St Mary Residents Welcome Adoption of Enfield Clinic
Residents of Enfield, St. Mary, have welcomed the adoption of their community’s health centre by the Jamaica 55 Charities Group in the United Kingdom (UK), under the Government’s Adopt-A-Clinic initiative.
The organisation, comprising members of the Jamaican diaspora community in the UK, has provided $1 million to assist with improvements at the clinic in response to the Administration’s invitation for stakeholder support for the overall endeavour.
This provision is part of an initial $5 million, which the group generated from fundraising events to support the five clinics they have selected for assistance.
The others include Mount Pleasant Health Centre, Portland; Elderslie Health Centre, St. Elizabeth; Lambs River Health Centre, Westmoreland; and Cascade Health Centre, Hanover.
They are among the 100 shortlisted under the government initiative, out of approximately 320 clinics islandwide, of which Enfield is the first to be adopted.
The Group presented Health Minister, Dr. the Hon. Christopher Tufton, with a cheque for $5 million during his recent visit to London earlier this year.
He, in turn, handed over a cheque in the sum of $1 million to the management of the Enfield Health Centre during a recent ceremony at the clinic to formally launch the partnership with the Jamaica 55 Charities Group.
It is expected that the funds will be used to undertake renovations, and to install much needed equipment and tools.
Based on the initiative’s objectives and the Charities Group’s gesture, residents of Enfield, numbering approximately 2,400, anticipate significant benefits redounding to them.
Senior citizen, Cyril Thomas, is optimistic the partnership will result in improved healthcare delivery at the Enfield Clinic.
“What has been said (about the proposed improvements)… we appreciate that very much. We appreciate this clinic very much… because (without it being here), I would have to travel far to get healthcare. But, because it is right here in the community, we are able to come in a short space of time when we feel sick, and get treatment,” he tells JIS News.
Mr. Thomas also has high praises for the Centre’s staff, particularly the nurses and doctors, whom he describes as “courteous and nice”.
“We (find no) fault with them. They are quite okay and they keep the compound very nice and clean. We greatly appreciate what has been said… and look forward to great things to come for the clinic,” he adds.
Fellow senior citizen, Venus Mendez, is equally elated and tells JIS News that “I am feeling really happy because of what was announced”.
Mrs. Mendez, who indicates that she has accessed healthcare at the Enfield clinic for all except 10 years of her life when she pursued engagements outside the community, says she, too, anticipates great benefits.
“Yes I do. Sometimes when I come, I encounter a little delay in being attended to by a doctor or nurse… but I have never had to turn back. Although I have had to wait, I have always gotten through at all times. So, I know and do believe that the additional support that will be coming through the adopt-a-clinic programme will be very beneficial, and for that we are extremely grateful,” she adds.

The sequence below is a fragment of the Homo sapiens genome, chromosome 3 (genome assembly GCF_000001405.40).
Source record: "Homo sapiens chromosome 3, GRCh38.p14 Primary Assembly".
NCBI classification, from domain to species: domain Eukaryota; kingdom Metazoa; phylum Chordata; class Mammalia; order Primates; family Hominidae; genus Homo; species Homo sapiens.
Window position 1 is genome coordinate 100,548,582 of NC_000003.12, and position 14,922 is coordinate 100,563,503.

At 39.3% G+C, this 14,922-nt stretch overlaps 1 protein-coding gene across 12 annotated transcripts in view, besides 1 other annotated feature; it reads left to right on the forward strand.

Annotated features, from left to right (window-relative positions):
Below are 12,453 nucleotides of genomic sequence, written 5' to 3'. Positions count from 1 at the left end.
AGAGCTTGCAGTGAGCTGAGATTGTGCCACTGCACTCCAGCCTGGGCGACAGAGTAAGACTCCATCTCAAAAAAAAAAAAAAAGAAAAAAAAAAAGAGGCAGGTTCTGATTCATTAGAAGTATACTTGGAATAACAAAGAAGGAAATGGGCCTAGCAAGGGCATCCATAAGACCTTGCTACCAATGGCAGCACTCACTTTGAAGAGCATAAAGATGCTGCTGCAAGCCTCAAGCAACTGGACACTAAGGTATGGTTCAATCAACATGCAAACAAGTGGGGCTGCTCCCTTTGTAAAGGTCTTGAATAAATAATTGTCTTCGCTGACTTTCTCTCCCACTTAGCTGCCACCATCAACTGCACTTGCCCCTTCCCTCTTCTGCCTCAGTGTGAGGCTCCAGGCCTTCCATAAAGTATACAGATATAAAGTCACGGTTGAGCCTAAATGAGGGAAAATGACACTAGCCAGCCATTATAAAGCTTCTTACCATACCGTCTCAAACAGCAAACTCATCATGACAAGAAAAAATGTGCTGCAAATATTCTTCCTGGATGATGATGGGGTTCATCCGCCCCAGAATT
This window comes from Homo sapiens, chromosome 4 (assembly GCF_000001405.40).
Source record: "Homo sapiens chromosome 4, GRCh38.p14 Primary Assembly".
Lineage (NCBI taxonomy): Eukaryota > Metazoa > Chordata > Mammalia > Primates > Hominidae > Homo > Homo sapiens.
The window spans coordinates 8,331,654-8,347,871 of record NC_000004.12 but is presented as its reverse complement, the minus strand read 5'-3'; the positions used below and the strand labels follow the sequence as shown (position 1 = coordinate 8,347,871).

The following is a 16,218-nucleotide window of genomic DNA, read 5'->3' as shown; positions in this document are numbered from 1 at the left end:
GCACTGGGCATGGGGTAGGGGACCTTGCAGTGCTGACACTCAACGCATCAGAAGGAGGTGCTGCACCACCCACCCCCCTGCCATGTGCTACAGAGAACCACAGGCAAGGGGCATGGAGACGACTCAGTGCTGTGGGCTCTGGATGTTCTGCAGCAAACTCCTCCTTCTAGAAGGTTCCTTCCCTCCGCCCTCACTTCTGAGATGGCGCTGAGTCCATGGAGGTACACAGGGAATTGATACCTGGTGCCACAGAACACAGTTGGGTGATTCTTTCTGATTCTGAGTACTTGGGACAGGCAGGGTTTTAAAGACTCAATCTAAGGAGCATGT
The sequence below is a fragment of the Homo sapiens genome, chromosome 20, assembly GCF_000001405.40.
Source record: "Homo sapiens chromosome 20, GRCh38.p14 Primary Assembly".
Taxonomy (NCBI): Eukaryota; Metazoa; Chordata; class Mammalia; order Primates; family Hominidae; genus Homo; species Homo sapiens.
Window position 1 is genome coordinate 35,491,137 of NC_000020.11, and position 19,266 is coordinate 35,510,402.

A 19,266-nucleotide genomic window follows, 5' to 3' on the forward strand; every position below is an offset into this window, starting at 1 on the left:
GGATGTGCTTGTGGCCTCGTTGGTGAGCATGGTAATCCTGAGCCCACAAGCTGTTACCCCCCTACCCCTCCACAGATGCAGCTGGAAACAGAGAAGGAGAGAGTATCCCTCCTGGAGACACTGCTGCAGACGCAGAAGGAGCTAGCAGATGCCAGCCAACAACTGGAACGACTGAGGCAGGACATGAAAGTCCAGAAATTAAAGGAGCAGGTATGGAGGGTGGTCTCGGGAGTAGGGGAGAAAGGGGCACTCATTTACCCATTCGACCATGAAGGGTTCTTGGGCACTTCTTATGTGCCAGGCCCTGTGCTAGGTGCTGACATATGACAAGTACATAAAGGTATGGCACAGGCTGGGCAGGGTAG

Her daughter, Carol Mendez, is also very upbeat about the anticipated outcomes of the arrangement.
Recounting memories of her childhood involving the Centre, Ms. Mendez tells JIS News that “whenever we, as children of the community, got even a bruise, cut or scrape, we could always run to the nurse here and get it dressed”.
Ms. Mendez says staff members were also keen on promoting proper dental hygiene and, as such, took steps to ensure that toothbrushes and toothpaste were available to the citizens, particularly the youngsters.
The Adopt-A-Clinic initiative, which was launched in 2017, forms part of the Government’s undertaking to boost primary healthcare delivery, and is consistent with the Administration’s 2017/18 social protection policy priority.
Its administration is spearheaded by the Ministry’s Health and Wellness Foundation.
Speaking at the ceremony in Enfield, Dr. Tufton said the initiative provides a vehicle through which persons and organisations in Jamaica and overseas can contribute to further developing the health sector, especially in the communities from which they originated, “in a very organised way where we will ensure that what you are giving has real impact”.
He said the Government’s implementation of the initiative is indicative of its priority focus on strengthening primary healthcare delivery.
“Very often, we overlook and underestimate the importance and contribution of community healthcare delivery to the wellness of individuals and, by extension, the country. We have to stop (thinking like) that because the health of our country starts at the primary level,” the Minister argued.
Against this background, Dr. Tufton said the Enfield Clinic “is giving birth to an initiative which we believe is important (to) community healthcare”.
“I am told that last year, between 1,500 and 1,700 patients were seen at this facility. That is significant, because what it is doing is responding to the needs of this community,” he added.
“Adopt-A-Clinic is an appeal to (local and international) community stakeholder partnership to give back to public health in a way that enhances the health and wellness of communities across Jamaica,” the Minister underscored
Dr. Tufton also indicated that the Ministry has received expressions of interest for the adoption of about 50 clinics from other organisations, including several local corporate entities.